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Medline ® Abstract for Reference 7

of 'Nocturnal enuresis in children: Management'

7
TI
Nocturnal enuresis.
AU
Kiddoo D
SO
BMJ Clin Evid. 2007;2007
 
INTRODUCTION: Nocturnal enuresis affects 15-20% of 5-year-old children, 5% of 10 year-old-children and 1-2% of people aged 15 years and over. Without treatment, 15% of affected children will become dry each year. Nocturnal enuresis is not diagnosed in children younger than 5 years, and treatment may be inappropriate for children younger than 7 years.
METHODS AND OUTCOMES: We conducted a systematic review and aimed to answer the following clinical question: What are the effects of interventions for relief of symptoms? We searched: Medline, Embase, The Cochrane Library and other important databases up to March 2007 (Clinical Evidence reviews are updated periodically, please check our website for the most up-to-date version of this review). We included harms alerts from relevant organisations such as the US Food and Drug Administration (FDA) and the UK Medicines and Healthcare products Regulatory Agency (MHRA).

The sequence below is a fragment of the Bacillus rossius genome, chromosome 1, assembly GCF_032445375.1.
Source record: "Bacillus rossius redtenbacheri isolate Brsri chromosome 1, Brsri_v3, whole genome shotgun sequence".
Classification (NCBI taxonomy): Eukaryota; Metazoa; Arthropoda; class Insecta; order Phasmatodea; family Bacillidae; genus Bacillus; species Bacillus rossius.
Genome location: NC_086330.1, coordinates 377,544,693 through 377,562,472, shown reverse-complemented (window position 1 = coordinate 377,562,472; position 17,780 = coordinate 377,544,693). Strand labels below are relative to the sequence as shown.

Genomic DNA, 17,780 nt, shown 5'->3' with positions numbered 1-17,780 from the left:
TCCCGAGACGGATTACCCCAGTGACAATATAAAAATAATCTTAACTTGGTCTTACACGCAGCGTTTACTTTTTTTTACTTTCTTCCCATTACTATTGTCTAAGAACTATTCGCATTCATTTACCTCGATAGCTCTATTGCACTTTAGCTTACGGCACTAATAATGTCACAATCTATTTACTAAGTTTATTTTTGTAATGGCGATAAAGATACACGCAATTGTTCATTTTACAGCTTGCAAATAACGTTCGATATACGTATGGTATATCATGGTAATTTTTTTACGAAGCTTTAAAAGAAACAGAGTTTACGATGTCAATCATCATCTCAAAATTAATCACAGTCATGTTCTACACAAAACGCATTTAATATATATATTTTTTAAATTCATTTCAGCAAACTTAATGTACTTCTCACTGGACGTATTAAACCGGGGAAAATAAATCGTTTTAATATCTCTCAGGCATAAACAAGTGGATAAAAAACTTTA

RESULTS: We found 14 systematic reviews, RCTs, or observational studies that met our inclusion criteria. We performed a GRADE evaluation of the quality of evidence for interventions.
CONCLUSIONS: In this systematic review we present information relating to the effectiveness and safety of the following interventions: acupuncture, anticholinergics (oxybutynin, tolterodine, hyoscyamine), desmopression, dry bed training, enuresis alarm, hypnotherapy, standard home alarm clock, tricyclics (imipramine, desipramine).
AD
University of Alberta, Alberta, Canada.
PMID